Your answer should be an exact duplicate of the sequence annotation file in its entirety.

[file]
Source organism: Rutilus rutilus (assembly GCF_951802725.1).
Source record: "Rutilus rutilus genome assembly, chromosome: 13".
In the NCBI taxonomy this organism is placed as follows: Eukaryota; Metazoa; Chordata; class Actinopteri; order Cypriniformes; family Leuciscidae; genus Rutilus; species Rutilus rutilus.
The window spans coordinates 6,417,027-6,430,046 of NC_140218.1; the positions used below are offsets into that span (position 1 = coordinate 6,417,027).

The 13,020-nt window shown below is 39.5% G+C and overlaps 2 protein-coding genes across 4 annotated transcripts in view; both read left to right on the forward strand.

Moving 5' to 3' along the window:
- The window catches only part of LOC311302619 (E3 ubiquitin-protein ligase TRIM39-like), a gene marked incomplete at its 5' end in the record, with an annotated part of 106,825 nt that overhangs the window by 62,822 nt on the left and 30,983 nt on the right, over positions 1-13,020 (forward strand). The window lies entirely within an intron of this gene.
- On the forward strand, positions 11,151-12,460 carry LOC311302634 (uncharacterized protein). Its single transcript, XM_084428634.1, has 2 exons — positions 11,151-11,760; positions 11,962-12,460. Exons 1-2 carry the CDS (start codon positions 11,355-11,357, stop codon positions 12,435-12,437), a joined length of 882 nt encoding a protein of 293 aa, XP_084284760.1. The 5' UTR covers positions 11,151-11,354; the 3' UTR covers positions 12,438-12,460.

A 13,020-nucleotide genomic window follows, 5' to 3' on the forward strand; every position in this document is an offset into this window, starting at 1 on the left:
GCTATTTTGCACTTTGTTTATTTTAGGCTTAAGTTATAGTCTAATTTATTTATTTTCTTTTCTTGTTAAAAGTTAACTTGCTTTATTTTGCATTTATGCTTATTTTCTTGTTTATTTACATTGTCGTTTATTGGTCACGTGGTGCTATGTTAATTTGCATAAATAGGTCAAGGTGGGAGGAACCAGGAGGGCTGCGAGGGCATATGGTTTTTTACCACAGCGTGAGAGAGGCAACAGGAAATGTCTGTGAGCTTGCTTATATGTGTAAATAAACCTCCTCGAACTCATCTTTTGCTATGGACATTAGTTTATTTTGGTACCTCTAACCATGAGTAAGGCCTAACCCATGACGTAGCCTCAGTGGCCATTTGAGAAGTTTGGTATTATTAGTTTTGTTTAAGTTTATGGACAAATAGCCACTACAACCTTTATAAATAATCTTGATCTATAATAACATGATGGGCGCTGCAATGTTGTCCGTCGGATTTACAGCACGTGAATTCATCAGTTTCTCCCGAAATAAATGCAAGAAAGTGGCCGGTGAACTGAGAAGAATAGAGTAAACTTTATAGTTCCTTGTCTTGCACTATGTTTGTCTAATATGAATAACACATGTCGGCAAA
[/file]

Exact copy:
Source organism: Rutilus rutilus (assembly GCF_951802725.1).
Source record: "Rutilus rutilus genome assembly, chromosome: 13".
In the NCBI taxonomy this organism is placed as follows: Eukaryota; Metazoa; Chordata; class Actinopteri; order Cypriniformes; family Leuciscidae; genus Rutilus; species Rutilus rutilus.
The window spans coordinates 6,417,027-6,430,046 of NC_140218.1; the positions used below are offsets into that span (position 1 = coordinate 6,417,027).

The 13,020-nt window shown below is 39.5% G+C and overlaps 2 protein-coding genes across 4 annotated transcripts in view; both read left to right on the forward strand.

Moving 5' to 3' along the window:
- The window catches only part of LOC311302619 (E3 ubiquitin-protein ligase TRIM39-like), a gene marked incomplete at its 5' end in the record, with an annotated part of 106,825 nt that overhangs the window by 62,822 nt on the left and 30,983 nt on the right, over positions 1-13,020 (forward strand). The window lies entirely within an intron of this gene.
- On the forward strand, positions 11,151-12,460 carry LOC311302634 (uncharacterized protein). Its single transcript, XM_084428634.1, has 2 exons — positions 11,151-11,760; positions 11,962-12,460. Exons 1-2 carry the CDS (start codon positions 11,355-11,357, stop codon positions 12,435-12,437), a joined length of 882 nt encoding a protein of 293 aa, XP_084284760.1. The 5' UTR covers positions 11,151-11,354; the 3' UTR covers positions 12,438-12,460.

A 13,020-nucleotide genomic window follows, 5' to 3' on the forward strand; every position in this document is an offset into this window, starting at 1 on the left:
GCTATTTTGCACTTTGTTTATTTTAGGCTTAAGTTATAGTCTAATTTATTTATTTTCTTTTCTTGTTAAAAGTTAACTTGCTTTATTTTGCATTTATGCTTATTTTCTTGTTTATTTACATTGTCGTTTATTGGTCACGTGGTGCTATGTTAATTTGCATAAATAGGTCAAGGTGGGAGGAACCAGGAGGGCTGCGAGGGCATATGGTTTTTTACCACAGCGTGAGAGAGGCAACAGGAAATGTCTGTGAGCTTGCTTATATGTGTAAATAAACCTCCTCGAACTCATCTTTTGCTATGGACATTAGTTTATTTTGGTACCTCTAACCATGAGTAAGGCCTAACCCATGACGTAGCCTCAGTGGCCATTTGAGAAGTTTGGTATTATTAGTTTTGTTTAAGTTTATGGACAAATAGCCACTACAACCTTTATAAATAATCTTGATCTATAATAACATGATGGGCGCTGCAATGTTGTCCGTCGGATTTACAGCACGTGAATTCATCAGTTTCTCCCGAAATAAATGCAAGAAAGTGGCCGGTGAACTGAGAAGAATAGAGTAAACTTTATAGTTCCTTGTCTTGCACTATGTTTGTCTAATATGAATAACACATGTCGGCAAA